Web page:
In our view, effective digital engagement with customers is the game-changer for the industry. Investment in this area will trump almost any other strategic lever, including scale, consolidation, and proliferation of concepts. Hotel groups must invest in platforms that truly engage with millennials and other tech-savvy customers – across online, social media, and more – to create compelling experiences and optimize customer flow from the earliest stages. In doing so, hotels can mine the valuable customer data generated on their properties to create customized offers and communication that are more sophisticated and targeted than anything the OTAs can generate.
Many of the participants in our study emphasized that new-generation loyalty programs – built on mastery of “big data” – will become an increasingly important differentiator for hotel chains. Not only will these programs help maintain a strong customer base, they will also create opportunities for partnerships and co-branding with companies in other industries. A compelling example is Starwood’s partnerships with Emirates Group and Amex Travel, and its recent efforts to partner with Uber on a limousine service. Such partnerships help create a differentiated, more integrated offering that cannot be easily replicated by OTAs.
In the interviews, several executives argued that companies with effective loyalty programs, enhanced with strong digital platforms, would be able to sustain a core customer base which would render OTAs much less of a competitive threat. As one CEO said:
“If you look at the OTAs as an important aspect of the inventory management proposition, then I think the hotel companies and the OTAs can co-exist.”
Harnessing consolidation to drive customer loyalty
In our survey, 64% of respondents said they expected increasing consolidation to have a big impact on the hotel industry – a point emphasized in several of our interviews. In the words of another CEO:
“There will be pressure on consolidation, not just among the big players but I think with the small sub-scale or mid-sized companies that have high overhead costs already – with increasingly less to offer relative to the technology platforms of the larger players.”
Alongside large-scale mergers such as the proposed Marriott-Starwood tie-up, several smaller chains are being acquired by larger companies. The synergies that larger companies can create will be an increasing advantage – but only if consolidations leverage technology to achieve greater customer engagement and economies of scale. As another CEO emphasized:
“Consolidation must drive common systems, processes, and technology – which are key success factors for businesses and operations.”
Size for its own sake will not create enduring value. Rather, hotel groups must leverage their new scale to challenge the OTAs and reverse the disintermediation they have wrought on the industry. Hotels can also harness scale to provide more meaningful loyalty benefits and to appeal to many different segments and price points through new concepts and niche brands. Scale also gives them the ability to take risks on such new concepts, and the capacity to recruit the creative talent to shape these concepts.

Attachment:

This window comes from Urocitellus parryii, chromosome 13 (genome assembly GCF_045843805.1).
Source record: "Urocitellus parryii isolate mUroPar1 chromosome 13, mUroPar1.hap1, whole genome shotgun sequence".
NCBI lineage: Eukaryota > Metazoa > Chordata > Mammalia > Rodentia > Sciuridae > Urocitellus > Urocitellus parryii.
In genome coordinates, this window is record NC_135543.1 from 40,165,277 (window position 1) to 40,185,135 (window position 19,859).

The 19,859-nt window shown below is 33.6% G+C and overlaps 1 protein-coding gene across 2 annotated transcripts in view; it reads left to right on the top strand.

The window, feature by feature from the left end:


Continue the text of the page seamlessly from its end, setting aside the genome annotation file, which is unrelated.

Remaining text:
It is critical, however, that hotel groups use big data and customer insights to make sure that new concepts actually find their target demographics. In other words, they must create the right fit between customer and concept. This is a key point to bear in mind as the proliferation of new concepts – from lifestyle hotels, to budget options, to wellness offerings – proceeds apace. Indeed, 74% of our survey respondents said they expected this proliferation to have a big impact on the hotel industry in the years ahead.
The globalization opportunity
As study participants emphasized, international travel is likely to continue to outpace global GDP growth. The largest opportunity will be in Asia, particularly in China and India, while other emerging markets such as Latin America and Africa will also see rapid expansion – and growth in developed markets will be much slower.
Hospitality groups will need to continue to put increasing focus on the Chinese market, as well as on serving outbound Chinese travelers. In our survey, there was overwhelming agreement on the critical role of China: 74% of respondents said China’s growth was likely to redefine the industry or have a big impact.
Globalization underlines the importance of off-property digital engagement. Hotel groups must inspire and attract new travelers from growth markets well before they get onto a plane heading to the US or Europe. This means building digital teams that are agile enough to harness and use local platforms to create content and engagement that is timely, relevant, and suited to local tastes. The groups that succeed in the new global travel market will be those that can balance global brand standards and control with delegated and nimble local teams.